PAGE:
Military Jacksonville in 800 Words

by Tim Gilmore, 6/26/2017

If some poor hack set out to squeeze the military history of Jacksonville into 800 words, it would read like the Reduced Shakespeare Company.

You might start with Fort Caroline, the French fort built in 1564 and destroyed by the Spanish under Pedro Menendez de Aviles, unless began with thousands of years of Mocama and other Timucuan Indian relations.

Several skirmishes could be conveniently bypassed until the Battle of Thomas Creek on May 17, 1777, when the American Revolutionary War dips into what’s then East Florida, northern Duval County, as British troops and Indians kill three Georgia militiamen.

A young Isaiah Hart, who will be known as the founder of Jacksonville, comes of age in the “Patriot War” of 1812 in which the Republic of East Florida fights off the United States.

Beginning in 1816, General Andrew Jackson’s soldiers tear through Florida to capture and kill Seminoles, to enforce removal treaties, and the three Seminole Wars spread across four decades. Jackson never visits Jacksonville, but Colonel Dan Newnan, whose soldiers scalp Indians, gives his name to a street at the center of town.

In March 1863, black Union soldiers occupy Confederate Jacksonville for nearly three weeks. Throughout the Civil War, much of Jacksonville remains staunchly Loyalist. Former slaves and free blacks sign up to fight Confederates for the United States Colored Troops.

The town changes hands repeatedly. Federal troops, then Confederates, Federal troops, then Confederates. Every time one side leaves, it burns down the town all over again. The Union occupies Jacksonville four times.

In May, 1865, slavery is abolished, the Confederacy destroyed, Federal troops administer the city, and Florida Governor John Milton shoots himself in the head. He leaves his name to Camp Milton, which housed around 8,000 Confederate soldiers along McGirts Creek.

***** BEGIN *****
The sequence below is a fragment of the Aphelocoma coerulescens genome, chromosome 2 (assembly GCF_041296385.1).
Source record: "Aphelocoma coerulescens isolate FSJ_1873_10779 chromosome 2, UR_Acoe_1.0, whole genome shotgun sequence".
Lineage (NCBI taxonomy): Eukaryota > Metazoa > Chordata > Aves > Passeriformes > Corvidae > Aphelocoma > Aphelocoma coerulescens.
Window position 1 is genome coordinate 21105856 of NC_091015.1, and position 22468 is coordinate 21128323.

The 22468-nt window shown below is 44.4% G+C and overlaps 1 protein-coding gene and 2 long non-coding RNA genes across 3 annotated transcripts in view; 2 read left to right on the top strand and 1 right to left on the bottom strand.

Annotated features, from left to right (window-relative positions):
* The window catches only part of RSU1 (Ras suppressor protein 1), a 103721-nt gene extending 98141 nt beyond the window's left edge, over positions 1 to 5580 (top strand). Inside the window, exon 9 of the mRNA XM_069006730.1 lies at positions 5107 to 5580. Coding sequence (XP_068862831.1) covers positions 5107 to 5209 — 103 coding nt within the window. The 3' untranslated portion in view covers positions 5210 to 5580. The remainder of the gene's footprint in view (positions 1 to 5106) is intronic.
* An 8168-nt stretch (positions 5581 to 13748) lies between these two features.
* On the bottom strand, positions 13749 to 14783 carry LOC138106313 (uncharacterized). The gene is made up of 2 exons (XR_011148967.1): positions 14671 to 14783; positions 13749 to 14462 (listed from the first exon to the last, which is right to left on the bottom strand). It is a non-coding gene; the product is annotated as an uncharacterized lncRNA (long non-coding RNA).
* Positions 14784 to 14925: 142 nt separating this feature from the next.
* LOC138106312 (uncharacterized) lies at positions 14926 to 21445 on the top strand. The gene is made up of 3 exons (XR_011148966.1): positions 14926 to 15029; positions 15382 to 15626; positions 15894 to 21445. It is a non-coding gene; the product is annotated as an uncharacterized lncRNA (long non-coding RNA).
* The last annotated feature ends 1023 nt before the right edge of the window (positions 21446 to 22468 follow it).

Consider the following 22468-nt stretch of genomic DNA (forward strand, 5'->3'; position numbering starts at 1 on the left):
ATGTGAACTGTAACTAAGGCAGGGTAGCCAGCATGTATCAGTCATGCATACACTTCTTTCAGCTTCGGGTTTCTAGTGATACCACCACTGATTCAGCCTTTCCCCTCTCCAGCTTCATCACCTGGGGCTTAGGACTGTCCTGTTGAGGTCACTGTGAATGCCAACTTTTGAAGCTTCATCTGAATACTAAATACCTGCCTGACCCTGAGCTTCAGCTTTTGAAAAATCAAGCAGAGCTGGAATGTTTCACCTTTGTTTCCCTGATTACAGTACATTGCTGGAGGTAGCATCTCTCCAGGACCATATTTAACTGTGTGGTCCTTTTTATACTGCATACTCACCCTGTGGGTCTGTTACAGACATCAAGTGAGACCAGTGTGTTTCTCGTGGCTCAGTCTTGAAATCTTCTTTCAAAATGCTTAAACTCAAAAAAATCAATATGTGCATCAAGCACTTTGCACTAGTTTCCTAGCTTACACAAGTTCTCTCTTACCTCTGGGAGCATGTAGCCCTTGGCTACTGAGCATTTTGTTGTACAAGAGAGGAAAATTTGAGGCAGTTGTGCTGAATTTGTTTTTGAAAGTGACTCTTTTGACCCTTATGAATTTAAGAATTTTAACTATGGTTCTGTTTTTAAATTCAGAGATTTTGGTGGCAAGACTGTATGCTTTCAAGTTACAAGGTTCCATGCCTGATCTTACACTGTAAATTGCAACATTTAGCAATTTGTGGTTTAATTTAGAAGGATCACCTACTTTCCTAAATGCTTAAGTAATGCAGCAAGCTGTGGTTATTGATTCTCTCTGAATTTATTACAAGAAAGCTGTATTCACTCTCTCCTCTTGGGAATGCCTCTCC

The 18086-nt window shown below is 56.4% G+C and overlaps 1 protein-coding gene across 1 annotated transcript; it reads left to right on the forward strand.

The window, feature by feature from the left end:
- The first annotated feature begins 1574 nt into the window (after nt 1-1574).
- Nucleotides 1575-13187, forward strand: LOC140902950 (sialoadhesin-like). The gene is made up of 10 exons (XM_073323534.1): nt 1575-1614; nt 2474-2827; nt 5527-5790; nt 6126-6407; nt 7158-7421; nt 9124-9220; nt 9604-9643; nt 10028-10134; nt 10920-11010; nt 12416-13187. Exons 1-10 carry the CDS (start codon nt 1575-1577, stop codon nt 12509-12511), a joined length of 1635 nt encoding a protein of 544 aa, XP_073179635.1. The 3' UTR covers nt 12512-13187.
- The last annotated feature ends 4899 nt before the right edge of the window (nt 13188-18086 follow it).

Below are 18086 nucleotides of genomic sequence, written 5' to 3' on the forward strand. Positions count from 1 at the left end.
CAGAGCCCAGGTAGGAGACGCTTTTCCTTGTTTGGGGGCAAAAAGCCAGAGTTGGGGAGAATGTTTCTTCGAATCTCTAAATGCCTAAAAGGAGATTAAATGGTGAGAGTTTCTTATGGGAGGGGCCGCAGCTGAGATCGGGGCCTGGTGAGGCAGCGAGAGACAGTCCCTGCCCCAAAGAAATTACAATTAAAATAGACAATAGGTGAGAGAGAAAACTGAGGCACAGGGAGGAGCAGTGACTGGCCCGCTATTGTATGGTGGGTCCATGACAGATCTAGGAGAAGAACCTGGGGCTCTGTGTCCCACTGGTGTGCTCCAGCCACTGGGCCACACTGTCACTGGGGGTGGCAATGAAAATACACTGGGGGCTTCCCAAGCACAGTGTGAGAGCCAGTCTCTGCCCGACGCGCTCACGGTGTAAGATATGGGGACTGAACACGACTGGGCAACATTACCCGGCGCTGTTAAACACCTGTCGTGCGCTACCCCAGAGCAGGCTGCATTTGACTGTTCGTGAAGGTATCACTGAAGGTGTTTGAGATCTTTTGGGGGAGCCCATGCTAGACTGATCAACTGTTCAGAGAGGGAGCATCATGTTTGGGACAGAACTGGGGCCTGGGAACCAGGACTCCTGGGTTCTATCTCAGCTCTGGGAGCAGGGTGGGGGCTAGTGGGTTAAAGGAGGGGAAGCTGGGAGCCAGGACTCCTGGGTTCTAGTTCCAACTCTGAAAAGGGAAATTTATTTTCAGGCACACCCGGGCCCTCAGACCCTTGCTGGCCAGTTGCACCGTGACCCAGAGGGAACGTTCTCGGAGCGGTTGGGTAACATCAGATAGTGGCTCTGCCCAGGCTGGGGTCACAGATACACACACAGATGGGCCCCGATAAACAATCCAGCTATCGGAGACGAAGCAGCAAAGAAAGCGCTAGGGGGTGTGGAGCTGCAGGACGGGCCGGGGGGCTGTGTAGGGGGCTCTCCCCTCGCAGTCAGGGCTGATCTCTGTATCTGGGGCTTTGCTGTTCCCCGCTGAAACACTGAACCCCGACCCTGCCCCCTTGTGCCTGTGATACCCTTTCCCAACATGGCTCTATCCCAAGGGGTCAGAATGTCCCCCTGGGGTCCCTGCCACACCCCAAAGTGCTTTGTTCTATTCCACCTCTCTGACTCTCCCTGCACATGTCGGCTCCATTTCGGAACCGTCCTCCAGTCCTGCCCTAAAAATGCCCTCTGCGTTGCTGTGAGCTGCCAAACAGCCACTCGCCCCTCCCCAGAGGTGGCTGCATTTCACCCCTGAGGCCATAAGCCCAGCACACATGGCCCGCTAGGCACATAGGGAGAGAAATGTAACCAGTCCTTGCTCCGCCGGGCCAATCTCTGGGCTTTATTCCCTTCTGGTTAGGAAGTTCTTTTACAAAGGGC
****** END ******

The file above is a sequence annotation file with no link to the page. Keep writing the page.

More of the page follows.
In early 1896, in the buildup to the Spanish-American War, future Governor Napoleon Bonaparte Broward begins running guns from Jacksonville to Cuba, which has just declared its independence from Spain, and the writer Stephen Crane sets out from Jacksonville as a war correspondent to Cuba on a boat that sinks, leaving him lost at sea for 30 hours in a dinghy, a disaster he describes in the short story “The Open Boat,” which he writes in a Jacksonville brothel.

The war leaves behind a fort that never saw action high on a bluff near Fort Caroline and Camp Cuba Libre in the eastern portion of the neighborhood of Springfield.

They call World War I the “war to end all wars.” Doesn’t work. The National Guard had been practicing at Black Point on the St. Johns River 14 miles inland from the former Camp Milton, so when Archduke Franz Ferdinand is assassinated in Sarajevo in the summer of 1914, Black Point becomes Camp Joseph E. Johnston, with more than 600 buildings and the nation’s second largest rifle range.

The National Guard returns with the end of the war in 1919, Camp Johnston becomes Camp Foster, the country trudges through the Great Depression until the creation of a new military industry in World War II yanks the economy from its long slog. Black Point is commissioned Naval Air Station Jacksonville in October 1940.

Just as America’s war buildup wholly reconstructs the American economy and the federal government, so too does it remake Jacksonville. A triangle of large military bases surrounds the city. After NAS Jax, NAS Cecil Field is commissioned in June 1941 and Naval Station Mayport in December 1942. More than 10,000 pilots land planes at NAS Jax during World War II.

Naval Air Station Lee Field is commissioned in Green Cove Springs in March 1943, but downgraded after the war to Naval Auxiliary Air Station Green Cove Springs, and decommissioned in 1960. Mayport is decommissioned, then becomes a Coast Guard base.

But World War II permanently changes and expands the American military and its entire industrial and economic complex and Jacksonville’s military infrastructure finds new purpose in the so-called “Cold War” with the Soviet Union. As the Cold War yields “hot wars” with Russia—by proxy—in Korea, Vietnam, Grenada, Panama, and Nicaragua, Mayport becomes a major East Coast helicopter base.

Ironically, perhaps, Mayport is redesignated a Naval Air Station in 1988, the year before the Berlin Wall falls and three years before the Soviet Union is dissolved.

Jacksonville’s bases serve the United States during the Persian Gulf War in 1990 and 1991. A Jacksonville pilot named Scott Speicher is shot down north of Baghdad. Conspiracy theories suggest Speicher is alive and the government knows it. Cecil Field closes for good in 1999.

Fighter planes called the Blue Angels begin air shows that roar through the sky from their home base at NAS Jax in 1946 and continue, as NAS Jax and Mayport aid American invasions of Afghanistan and Iraq, to shake the town into the 21st century.